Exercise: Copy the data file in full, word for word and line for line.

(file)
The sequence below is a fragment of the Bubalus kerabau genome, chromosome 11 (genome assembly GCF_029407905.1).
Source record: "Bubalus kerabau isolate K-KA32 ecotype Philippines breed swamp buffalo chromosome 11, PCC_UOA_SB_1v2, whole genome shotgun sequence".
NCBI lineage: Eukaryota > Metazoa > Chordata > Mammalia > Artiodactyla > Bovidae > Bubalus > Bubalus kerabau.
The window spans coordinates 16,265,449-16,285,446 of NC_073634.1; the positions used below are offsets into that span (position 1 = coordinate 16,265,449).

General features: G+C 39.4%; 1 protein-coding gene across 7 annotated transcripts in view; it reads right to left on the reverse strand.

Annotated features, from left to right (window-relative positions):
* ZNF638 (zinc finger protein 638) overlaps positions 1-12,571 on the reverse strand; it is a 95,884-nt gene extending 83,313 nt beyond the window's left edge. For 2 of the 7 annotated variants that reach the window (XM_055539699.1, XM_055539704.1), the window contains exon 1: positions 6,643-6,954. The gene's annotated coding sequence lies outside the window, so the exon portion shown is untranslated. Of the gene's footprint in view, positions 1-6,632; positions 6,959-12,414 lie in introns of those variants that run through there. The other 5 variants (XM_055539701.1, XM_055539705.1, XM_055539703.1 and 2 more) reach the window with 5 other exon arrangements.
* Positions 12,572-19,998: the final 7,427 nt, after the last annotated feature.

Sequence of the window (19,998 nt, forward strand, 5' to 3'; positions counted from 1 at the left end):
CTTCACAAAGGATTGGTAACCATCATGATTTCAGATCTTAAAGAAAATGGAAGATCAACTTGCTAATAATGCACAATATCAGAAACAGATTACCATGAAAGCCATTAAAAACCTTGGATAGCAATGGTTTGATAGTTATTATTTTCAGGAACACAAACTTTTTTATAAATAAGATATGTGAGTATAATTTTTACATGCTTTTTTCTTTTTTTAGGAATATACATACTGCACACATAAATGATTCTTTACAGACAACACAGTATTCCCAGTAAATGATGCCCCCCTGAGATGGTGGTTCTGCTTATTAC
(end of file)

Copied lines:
The sequence below is a fragment of the Bubalus kerabau genome, chromosome 11 (genome assembly GCF_029407905.1).
Source record: "Bubalus kerabau isolate K-KA32 ecotype Philippines breed swamp buffalo chromosome 11, PCC_UOA_SB_1v2, whole genome shotgun sequence".
NCBI lineage: Eukaryota > Metazoa > Chordata > Mammalia > Artiodactyla > Bovidae > Bubalus > Bubalus kerabau.
The window spans coordinates 16,265,449-16,285,446 of NC_073634.1; the positions used below are offsets into that span (position 1 = coordinate 16,265,449).

General features: G+C 39.4%; 1 protein-coding gene across 7 annotated transcripts in view; it reads right to left on the reverse strand.

Annotated features, from left to right (window-relative positions):
* ZNF638 (zinc finger protein 638) overlaps positions 1-12,571 on the reverse strand; it is a 95,884-nt gene extending 83,313 nt beyond the window's left edge. For 2 of the 7 annotated variants that reach the window (XM_055539699.1, XM_055539704.1), the window contains exon 1: positions 6,643-6,954. The gene's annotated coding sequence lies outside the window, so the exon portion shown is untranslated. Of the gene's footprint in view, positions 1-6,632; positions 6,959-12,414 lie in introns of those variants that run through there. The other 5 variants (XM_055539701.1, XM_055539705.1, XM_055539703.1 and 2 more) reach the window with 5 other exon arrangements.
* Positions 12,572-19,998: the final 7,427 nt, after the last annotated feature.

Sequence of the window (19,998 nt, forward strand, 5' to 3'; positions counted from 1 at the left end):
CTTCACAAAGGATTGGTAACCATCATGATTTCAGATCTTAAAGAAAATGGAAGATCAACTTGCTAATAATGCACAATATCAGAAACAGATTACCATGAAAGCCATTAAAAACCTTGGATAGCAATGGTTTGATAGTTATTATTTTCAGGAACACAAACTTTTTTATAAATAAGATATGTGAGTATAATTTTTACATGCTTTTTTCTTTTTTTAGGAATATACATACTGCACACATAAATGATTCTTTACAGACAACACAGTATTCCCAGTAAATGATGCCCCCCTGAGATGGTGGTTCTGCTTATTAC